Some of the strongest opposition is coming from parents whose children are experiencing Common Core’s implementation. Rather than listening to parent concerns, the Common Core group belittles them as “ill informed” and “white suburban moms” who are discovering that their kids are not as brilliant as they thought they were.  Governor Brewer, in an attempt to blunt opposition to the Common Core standards, rebranded them “Arizona’s College and Career Ready Standards.”

Many teachers oppose the Common Core group, yet those who speak out against it, and the position of their state secretary of education and governor, fear possible retribution. Stand up for Arizona’s children, be a voice for our teachers, and demand that your legislators stand with you.

— Brad McQueen is a Tucson elementary school teacher.

7 comments

  1. I forgot to list my contact information in the article. Brad McQueen can be reached on Twitter @cosmowisdom

  2. I applaud your courage to state why you oppose the implementation of the Common Core or “Arizona’s College and Career Ready Standards.” As a high school principal and School Board President, I too will concur with your opinion piece. My stance is one that is based on the fact that only 6 to 10% of the workforce use the higher math skills found in Geometry and Algebra 2, yet we want all of our students to pass this exam. Here is a sample Math question: 1. The function f is defined as f(x)= √x-3. Its domain is x ≥ 3, and its range is f(x) ≥ 0. Which of the following is true of f?

    a. If x ≥ 3, then f(x) ≥ 0.
    b. It assigns exactly one value to every positive value of x.
    c. The range of the function is f(3).
    d. The value of f(3) is undefined.

    The academic English found on the exam is not found in our homes our in a majority of businesses, in fact when is last time any of us discussed or read something to this sample test item:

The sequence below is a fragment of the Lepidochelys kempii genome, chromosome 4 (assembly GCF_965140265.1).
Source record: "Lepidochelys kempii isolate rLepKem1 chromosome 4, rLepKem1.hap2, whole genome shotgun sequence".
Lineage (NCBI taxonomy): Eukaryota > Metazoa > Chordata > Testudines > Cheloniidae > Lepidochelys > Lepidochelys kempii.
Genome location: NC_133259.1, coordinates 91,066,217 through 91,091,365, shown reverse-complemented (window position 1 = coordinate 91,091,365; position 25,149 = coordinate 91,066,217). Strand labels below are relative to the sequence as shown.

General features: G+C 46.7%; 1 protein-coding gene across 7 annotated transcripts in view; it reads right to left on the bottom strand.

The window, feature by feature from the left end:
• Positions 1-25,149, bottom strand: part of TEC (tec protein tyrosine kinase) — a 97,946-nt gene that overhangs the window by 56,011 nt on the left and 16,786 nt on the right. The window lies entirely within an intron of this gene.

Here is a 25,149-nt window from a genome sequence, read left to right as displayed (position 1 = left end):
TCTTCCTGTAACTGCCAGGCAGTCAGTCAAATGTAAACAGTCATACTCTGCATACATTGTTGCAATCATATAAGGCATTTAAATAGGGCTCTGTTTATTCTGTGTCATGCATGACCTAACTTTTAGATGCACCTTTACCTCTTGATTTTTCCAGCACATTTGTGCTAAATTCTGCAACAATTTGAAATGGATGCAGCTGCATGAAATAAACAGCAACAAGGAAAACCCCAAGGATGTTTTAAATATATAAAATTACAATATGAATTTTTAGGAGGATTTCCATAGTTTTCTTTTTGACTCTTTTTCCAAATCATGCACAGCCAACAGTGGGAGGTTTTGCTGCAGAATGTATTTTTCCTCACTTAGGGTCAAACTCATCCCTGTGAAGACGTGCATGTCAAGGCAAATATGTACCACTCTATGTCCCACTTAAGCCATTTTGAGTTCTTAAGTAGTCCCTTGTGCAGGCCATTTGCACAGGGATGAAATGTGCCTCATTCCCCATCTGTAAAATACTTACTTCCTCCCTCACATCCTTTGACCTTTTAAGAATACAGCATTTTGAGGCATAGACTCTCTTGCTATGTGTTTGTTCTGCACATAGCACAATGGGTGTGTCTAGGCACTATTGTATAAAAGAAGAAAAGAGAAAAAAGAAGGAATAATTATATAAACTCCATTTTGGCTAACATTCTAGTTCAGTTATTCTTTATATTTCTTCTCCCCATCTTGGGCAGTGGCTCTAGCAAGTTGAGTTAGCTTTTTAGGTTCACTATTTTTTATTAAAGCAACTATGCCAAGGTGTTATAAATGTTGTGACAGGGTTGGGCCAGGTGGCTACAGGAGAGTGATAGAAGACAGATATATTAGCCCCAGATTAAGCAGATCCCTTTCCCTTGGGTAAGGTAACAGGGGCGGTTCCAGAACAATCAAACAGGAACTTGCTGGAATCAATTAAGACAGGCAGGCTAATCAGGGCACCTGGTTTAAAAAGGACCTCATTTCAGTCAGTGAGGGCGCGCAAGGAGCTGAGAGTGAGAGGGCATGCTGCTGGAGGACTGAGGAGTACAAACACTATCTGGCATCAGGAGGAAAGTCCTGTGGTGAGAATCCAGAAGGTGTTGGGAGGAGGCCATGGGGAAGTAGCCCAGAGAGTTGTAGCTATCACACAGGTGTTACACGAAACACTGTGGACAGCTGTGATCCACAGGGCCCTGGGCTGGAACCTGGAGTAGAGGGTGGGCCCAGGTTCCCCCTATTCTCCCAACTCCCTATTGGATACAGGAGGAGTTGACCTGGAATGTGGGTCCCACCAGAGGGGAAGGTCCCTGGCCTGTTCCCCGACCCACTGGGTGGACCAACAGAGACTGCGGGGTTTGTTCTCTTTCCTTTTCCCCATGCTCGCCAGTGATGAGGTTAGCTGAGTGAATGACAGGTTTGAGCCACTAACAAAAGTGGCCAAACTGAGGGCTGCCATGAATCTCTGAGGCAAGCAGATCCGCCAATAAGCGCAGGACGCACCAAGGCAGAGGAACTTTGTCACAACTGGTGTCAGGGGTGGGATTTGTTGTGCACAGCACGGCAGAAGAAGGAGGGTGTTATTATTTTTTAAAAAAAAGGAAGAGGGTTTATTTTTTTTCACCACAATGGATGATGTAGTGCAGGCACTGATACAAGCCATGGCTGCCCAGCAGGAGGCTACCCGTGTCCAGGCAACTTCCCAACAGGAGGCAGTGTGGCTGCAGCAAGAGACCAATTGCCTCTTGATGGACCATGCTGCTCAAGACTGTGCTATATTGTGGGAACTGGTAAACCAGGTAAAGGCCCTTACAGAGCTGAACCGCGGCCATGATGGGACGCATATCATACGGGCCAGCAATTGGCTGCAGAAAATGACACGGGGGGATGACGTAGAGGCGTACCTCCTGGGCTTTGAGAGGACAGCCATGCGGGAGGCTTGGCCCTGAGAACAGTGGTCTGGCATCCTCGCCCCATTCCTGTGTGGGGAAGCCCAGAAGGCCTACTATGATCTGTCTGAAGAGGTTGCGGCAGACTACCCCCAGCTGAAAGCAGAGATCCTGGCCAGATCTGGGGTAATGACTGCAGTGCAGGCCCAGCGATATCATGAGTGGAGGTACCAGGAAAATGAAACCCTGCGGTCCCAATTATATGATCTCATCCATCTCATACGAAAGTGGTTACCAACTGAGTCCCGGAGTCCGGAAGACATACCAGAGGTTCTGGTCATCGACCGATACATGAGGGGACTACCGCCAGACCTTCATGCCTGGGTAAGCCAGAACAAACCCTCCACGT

“So I do not think that it is altogether fanciful or incredible to suppose that even the floods in London may be accepted and enjoyed poetically. Nothing beyond inconvenience seems really to have been caused by them; and inconvenience, as I have said, is only one aspect, and that the most unimaginative and accidental aspect of a really romantic situation. An adventure is only an inconvenience rightly considered. An inconvenience is only an adventure wrongly considered. The water that girdled the houses and shops of London must, if anything, have only increased their previous witchery and wonder.”

    a. hyperbole
    b. paradox
    c. euphemism
    d. synecdoche

    How about we start training our students to have ISTE’s Educational Technology Standards:
    Creativity and Innovation, Communication and Collaboration, Research and Information Fluency, Critical Thinking, Problem Solving, and Decision Making, Digital Citizenship, and Technology Operations and Concepts. These are workplace skills that would make the productive employees. We should spend more time looking at improving and funding our CTE programs that will give students industry certificates once they graduate high school, such as the C.N.A. programs. Follow the Swiss and Germans on how they incorporate industry training for 60% of their students.

    We should be reasonable, yet practical with our education, so let us bring in the business world to our high schools, not the college professors, to determine what is needed for the majority of our students to be successful. Joel Kramer

  3. Teachers and parents all across the country are discovering that the Common Core advertisements have almost no connection to reality. Thank you for alerting people in Arizona, Mr. McQueen.

  4. I don’t know if this is the right place to voice my opinion, but, has anyone looked at what’s now expected in the way of written grammar for second graders? They have to be able to correctly spell possessive nouns, including where the apostrophes go, often including all kinds of irregular nouns, etc. It used to be that second graders weren’t really expected to even master the names of the parts of speech. And, about 10 years ago, I was teaching possessives to fifth graders. They were often confused; but, at least they had a good handle on what a noun was to start with. Maybe it’s not connected, but the writing I see from young people isn’t the quality it was when writing was simpler. I think we are confusing and scaring young people into just throwing in the towel on good writing. It’s a shame. So, where’s the benefit in having these ridiculous expectations?
    Thank you for listening!! I hope you care about writing. Unfortunately, I see a lot of teachers who don’t give it the focus it deserves. Linda Messali